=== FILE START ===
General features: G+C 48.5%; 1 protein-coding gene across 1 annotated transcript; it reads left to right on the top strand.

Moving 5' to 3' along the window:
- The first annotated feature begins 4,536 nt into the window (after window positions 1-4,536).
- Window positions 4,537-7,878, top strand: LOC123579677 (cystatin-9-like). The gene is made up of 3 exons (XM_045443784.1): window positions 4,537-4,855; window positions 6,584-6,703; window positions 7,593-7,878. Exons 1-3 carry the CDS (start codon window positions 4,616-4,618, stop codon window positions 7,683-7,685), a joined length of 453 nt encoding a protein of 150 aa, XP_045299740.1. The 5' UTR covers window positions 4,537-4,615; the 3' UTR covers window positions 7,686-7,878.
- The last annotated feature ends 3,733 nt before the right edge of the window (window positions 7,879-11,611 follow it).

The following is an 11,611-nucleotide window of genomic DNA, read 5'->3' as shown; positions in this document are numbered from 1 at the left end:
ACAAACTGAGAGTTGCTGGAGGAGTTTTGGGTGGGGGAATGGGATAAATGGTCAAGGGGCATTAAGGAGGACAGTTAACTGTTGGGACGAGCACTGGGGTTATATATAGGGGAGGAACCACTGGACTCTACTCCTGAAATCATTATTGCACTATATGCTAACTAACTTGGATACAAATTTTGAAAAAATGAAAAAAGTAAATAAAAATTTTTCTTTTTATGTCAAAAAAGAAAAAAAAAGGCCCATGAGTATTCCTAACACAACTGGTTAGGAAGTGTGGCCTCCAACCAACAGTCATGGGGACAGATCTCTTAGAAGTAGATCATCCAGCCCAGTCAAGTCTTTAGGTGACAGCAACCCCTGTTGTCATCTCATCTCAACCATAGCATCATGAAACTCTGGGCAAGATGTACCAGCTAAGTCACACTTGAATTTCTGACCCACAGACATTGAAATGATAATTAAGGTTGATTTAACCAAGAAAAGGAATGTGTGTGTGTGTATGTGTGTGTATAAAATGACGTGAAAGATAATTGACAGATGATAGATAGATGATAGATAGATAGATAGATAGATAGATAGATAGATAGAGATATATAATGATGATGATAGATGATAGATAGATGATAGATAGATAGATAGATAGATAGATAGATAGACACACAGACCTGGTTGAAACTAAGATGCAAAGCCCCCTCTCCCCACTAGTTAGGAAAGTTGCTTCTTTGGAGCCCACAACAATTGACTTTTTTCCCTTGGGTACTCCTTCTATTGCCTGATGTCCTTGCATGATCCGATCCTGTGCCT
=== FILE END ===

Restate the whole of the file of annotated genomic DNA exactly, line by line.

General features: G+C 48.5%; 1 protein-coding gene across 1 annotated transcript; it reads left to right on the top strand.

Moving 5' to 3' along the window:
- The first annotated feature begins 4,536 nt into the window (after window positions 1-4,536).
- Window positions 4,537-7,878, top strand: LOC123579677 (cystatin-9-like). The gene is made up of 3 exons (XM_045443784.1): window positions 4,537-4,855; window positions 6,584-6,703; window positions 7,593-7,878. Exons 1-3 carry the CDS (start codon window positions 4,616-4,618, stop codon window positions 7,683-7,685), a joined length of 453 nt encoding a protein of 150 aa, XP_045299740.1. The 5' UTR covers window positions 4,537-4,615; the 3' UTR covers window positions 7,686-7,878.
- The last annotated feature ends 3,733 nt before the right edge of the window (window positions 7,879-11,611 follow it).

The following is an 11,611-nucleotide window of genomic DNA, read 5'->3' as shown; positions in this document are numbered from 1 at the left end:
ACAAACTGAGAGTTGCTGGAGGAGTTTTGGGTGGGGGAATGGGATAAATGGTCAAGGGGCATTAAGGAGGACAGTTAACTGTTGGGACGAGCACTGGGGTTATATATAGGGGAGGAACCACTGGACTCTACTCCTGAAATCATTATTGCACTATATGCTAACTAACTTGGATACAAATTTTGAAAAAATGAAAAAAGTAAATAAAAATTTTTCTTTTTATGTCAAAAAAGAAAAAAAAAGGCCCATGAGTATTCCTAACACAACTGGTTAGGAAGTGTGGCCTCCAACCAACAGTCATGGGGACAGATCTCTTAGAAGTAGATCATCCAGCCCAGTCAAGTCTTTAGGTGACAGCAACCCCTGTTGTCATCTCATCTCAACCATAGCATCATGAAACTCTGGGCAAGATGTACCAGCTAAGTCACACTTGAATTTCTGACCCACAGACATTGAAATGATAATTAAGGTTGATTTAACCAAGAAAAGGAATGTGTGTGTGTGTATGTGTGTGTATAAAATGACGTGAAAGATAATTGACAGATGATAGATAGATGATAGATAGATAGATAGATAGATAGATAGATAGATAGAGATATATAATGATGATGATAGATGATAGATAGATGATAGATAGATAGATAGATAGATAGATAGATAGACACACAGACCTGGTTGAAACTAAGATGCAAAGCCCCCTCTCCCCACTAGTTAGGAAAGTTGCTTCTTTGGAGCCCACAACAATTGACTTTTTTCCCTTGGGTACTCCTTCTATTGCCTGATGTCCTTGCATGATCCGATCCTGTGCCT